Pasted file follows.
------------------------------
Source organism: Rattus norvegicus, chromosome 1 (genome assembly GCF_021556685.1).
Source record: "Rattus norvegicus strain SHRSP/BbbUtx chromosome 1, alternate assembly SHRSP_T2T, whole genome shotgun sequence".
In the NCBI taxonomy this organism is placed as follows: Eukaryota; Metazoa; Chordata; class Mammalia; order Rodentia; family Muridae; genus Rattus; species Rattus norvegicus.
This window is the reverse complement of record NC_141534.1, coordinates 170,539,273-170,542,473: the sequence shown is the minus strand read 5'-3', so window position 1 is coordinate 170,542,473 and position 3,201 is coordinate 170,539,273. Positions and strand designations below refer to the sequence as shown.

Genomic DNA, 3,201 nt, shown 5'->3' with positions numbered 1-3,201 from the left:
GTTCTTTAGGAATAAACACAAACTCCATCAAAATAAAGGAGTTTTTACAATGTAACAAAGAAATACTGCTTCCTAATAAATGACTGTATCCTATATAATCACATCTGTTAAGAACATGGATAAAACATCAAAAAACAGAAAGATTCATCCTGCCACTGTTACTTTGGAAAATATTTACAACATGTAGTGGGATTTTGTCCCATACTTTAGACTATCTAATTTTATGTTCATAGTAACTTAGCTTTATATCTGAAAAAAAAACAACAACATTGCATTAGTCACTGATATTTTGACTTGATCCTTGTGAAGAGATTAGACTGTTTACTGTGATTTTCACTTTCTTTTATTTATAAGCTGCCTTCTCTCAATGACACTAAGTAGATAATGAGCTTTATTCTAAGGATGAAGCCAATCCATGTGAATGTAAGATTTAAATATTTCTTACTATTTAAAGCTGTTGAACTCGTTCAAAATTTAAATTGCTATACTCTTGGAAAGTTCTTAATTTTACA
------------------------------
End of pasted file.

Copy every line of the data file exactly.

Source organism: Rattus norvegicus, chromosome 1 (genome assembly GCF_021556685.1).
Source record: "Rattus norvegicus strain SHRSP/BbbUtx chromosome 1, alternate assembly SHRSP_T2T, whole genome shotgun sequence".
In the NCBI taxonomy this organism is placed as follows: Eukaryota; Metazoa; Chordata; class Mammalia; order Rodentia; family Muridae; genus Rattus; species Rattus norvegicus.
This window is the reverse complement of record NC_141534.1, coordinates 170,539,273-170,542,473: the sequence shown is the minus strand read 5'-3', so window position 1 is coordinate 170,542,473 and position 3,201 is coordinate 170,539,273. Positions and strand designations below refer to the sequence as shown.

Genomic DNA, 3,201 nt, shown 5'->3' with positions numbered 1-3,201 from the left:
GTTCTTTAGGAATAAACACAAACTCCATCAAAATAAAGGAGTTTTTACAATGTAACAAAGAAATACTGCTTCCTAATAAATGACTGTATCCTATATAATCACATCTGTTAAGAACATGGATAAAACATCAAAAAACAGAAAGATTCATCCTGCCACTGTTACTTTGGAAAATATTTACAACATGTAGTGGGATTTTGTCCCATACTTTAGACTATCTAATTTTATGTTCATAGTAACTTAGCTTTATATCTGAAAAAAAAACAACAACATTGCATTAGTCACTGATATTTTGACTTGATCCTTGTGAAGAGATTAGACTGTTTACTGTGATTTTCACTTTCTTTTATTTATAAGCTGCCTTCTCTCAATGACACTAAGTAGATAATGAGCTTTATTCTAAGGATGAAGCCAATCCATGTGAATGTAAGATTTAAATATTTCTTACTATTTAAAGCTGTTGAACTCGTTCAAAATTTAAATTGCTATACTCTTGGAAAGTTCTTAATTTTACA